Author Archives: Kelvin Ke Jinde

Philosophy according to Bertrand Russell

The late English philosopher Bertrand Russell describes philosophy as such: –

“Mankind, ever since there have been civilized communities have been confronted with problems of two different kinds. On the one hand, there has been the problem of mastering natural forces, of acquiring the knowledge and the skill required to produce tools and weapons and to encourage Nature in the production of useful animals and plants. This problem, in the modern world, is dealt with by science and scientific technique, and experience has shown that in order to deal with it adequately it is necessary to train a large number of rather narrow specialists.

He continues: –

But there is a second problem, less precise, and by some mistakenly regarded as unimportant – I mean the problem of how best to utilize our command over the forces of nature. This includes such burning issues as democracy versus dictatorship, capitalism versus socialism, international government versus international anarchy, free speculation versus authoritarian dogma. On such issues the laboratory can give no decisive guidance.

The kind of knowledge that gives most help in solving such problems is a wide survey of human life, in the past as well as in the present, and an appreciation of the sources of misery or contentment as they appear in history. It will be found that increase of skill has not, of itself, insured any increase of human happiness or wellbeing.

Philosophy for Laymen  (1946)

Philosophical knowledge, if what has been said above is true, does not differ essentially from scientific knowledge; there is no special source of wisdom which is open to philosophy but not to science, and the results obtained by philosophy are not radically different from those obtained from science.

….The essential characteristic of philosophy, which makes it a study distinct from science, is criticism.”…

 (emphasis mine)

The above describes both the focus (the forces of nature) and method (criticism) that one should adopt in thinking and practicing philosophy. Indeed one should engage in  philosophical “uncertainty” – in the sense that this “uncertainty” is determined by a sense of childlike curiosity and a fundamental breaking apart of ideas, behaviors and assumptions of everyday life in Singapore.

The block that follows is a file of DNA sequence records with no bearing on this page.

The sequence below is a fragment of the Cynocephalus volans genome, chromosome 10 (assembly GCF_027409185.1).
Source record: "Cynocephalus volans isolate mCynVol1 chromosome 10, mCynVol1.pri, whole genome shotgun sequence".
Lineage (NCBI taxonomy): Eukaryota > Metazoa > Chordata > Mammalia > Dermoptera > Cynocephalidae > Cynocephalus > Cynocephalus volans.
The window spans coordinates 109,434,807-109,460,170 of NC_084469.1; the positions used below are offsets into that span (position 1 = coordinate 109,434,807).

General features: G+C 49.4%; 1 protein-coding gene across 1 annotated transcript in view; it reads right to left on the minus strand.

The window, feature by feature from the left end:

Philosophy is to be studied, not for the sake of any definite answers to its questions, since no definite answers can, as a rule, be known to be true, but rather for the sake of the questions themselves; because these questions enlarge our conception of what is possible, enrich our intellectual imagination and diminish the dogmatic assurance which closes the mind against speculation; but above all because, through the greatness of the universe which philosophy contemplates, the mind also is rendered great, and becomes capable of that union with the universe which constitutes its highest good.

Philosophy according to Giles Deleuze

What can philosophy do?

Deleuze argued that philosophy (thinking, understanding, interpreting, and arguing) can open life up to diverse modes of thinking and not just leaning towards common sense tendencies and agreed ways of thinking (Colebrook, 2002, pg11).

We do philosophy then, not to conform or correct some dogma of common sense, we do it to expand thought to its infinite potential (ibid, pg15). There is a universal power of philosophy. It is not a power for generalization or looking at some common features that all beings share. But thinking universally to think about how any being might be possible (ibid). Thinking, in Philosophy, Art and Science, gives power to the thinker to maximise the power of human consciousness (ibid, pg 106).

  1. Philosophy is the universalising power to create concepts. to think about the immanence of becoming
  2. Art has the power to create concepts of percepts and affects
  3. Science takes the flow of life and fixes it into observable ‘state of affairs’ that can be ordered by functions
  4. Literature or literary text contains scientific powers of observations AND philsophical powers of conceptuality

Why is Philosophy, thinking or thought, important?
If we accept thought as homogeneous, we fall into unquestioning opinion, reducing all science or philosophy to fact-finding (representing what exist) *Instead of what it could be*THe transformative or disruptive potential of using thinking.* Art, like Philosophy and Science, has the power to transform life.

What is Art?
Art, like Literature, is the power about the imagination of a possible world. “Art is not representation, concepts or judgments; art is the power to think in terms that are not so much cognitive and intellectual as AFFECTIVE” (Colebrook, 2002, pg12).

How to read a work as Art or as Philosophy?
He suggested looking at a work at what it DO instead of what a work IS, and understanding its SPECIFIC FORCE, or its capacity for rupturing life.

The Awesomeness of The Untouchables (1987)

Now this is one awesome scene. Yes, I know that a lot of critics, fans, and scholars have mentioned that this scene is a homage to Sergei Eisenstein’s Battleship Potemkin.

Well, firstly by constantly linking back to B.P, it does a great disservice to that film. Secondly, it does a great disservice to this film.

Brian De Palma really showed his mastery of choreography, camera, editing, and cinematic suspense but most of all; his emphasis of foley sounds and music.


The Future of Jobs will only be menial work and high technological work

Interesting read.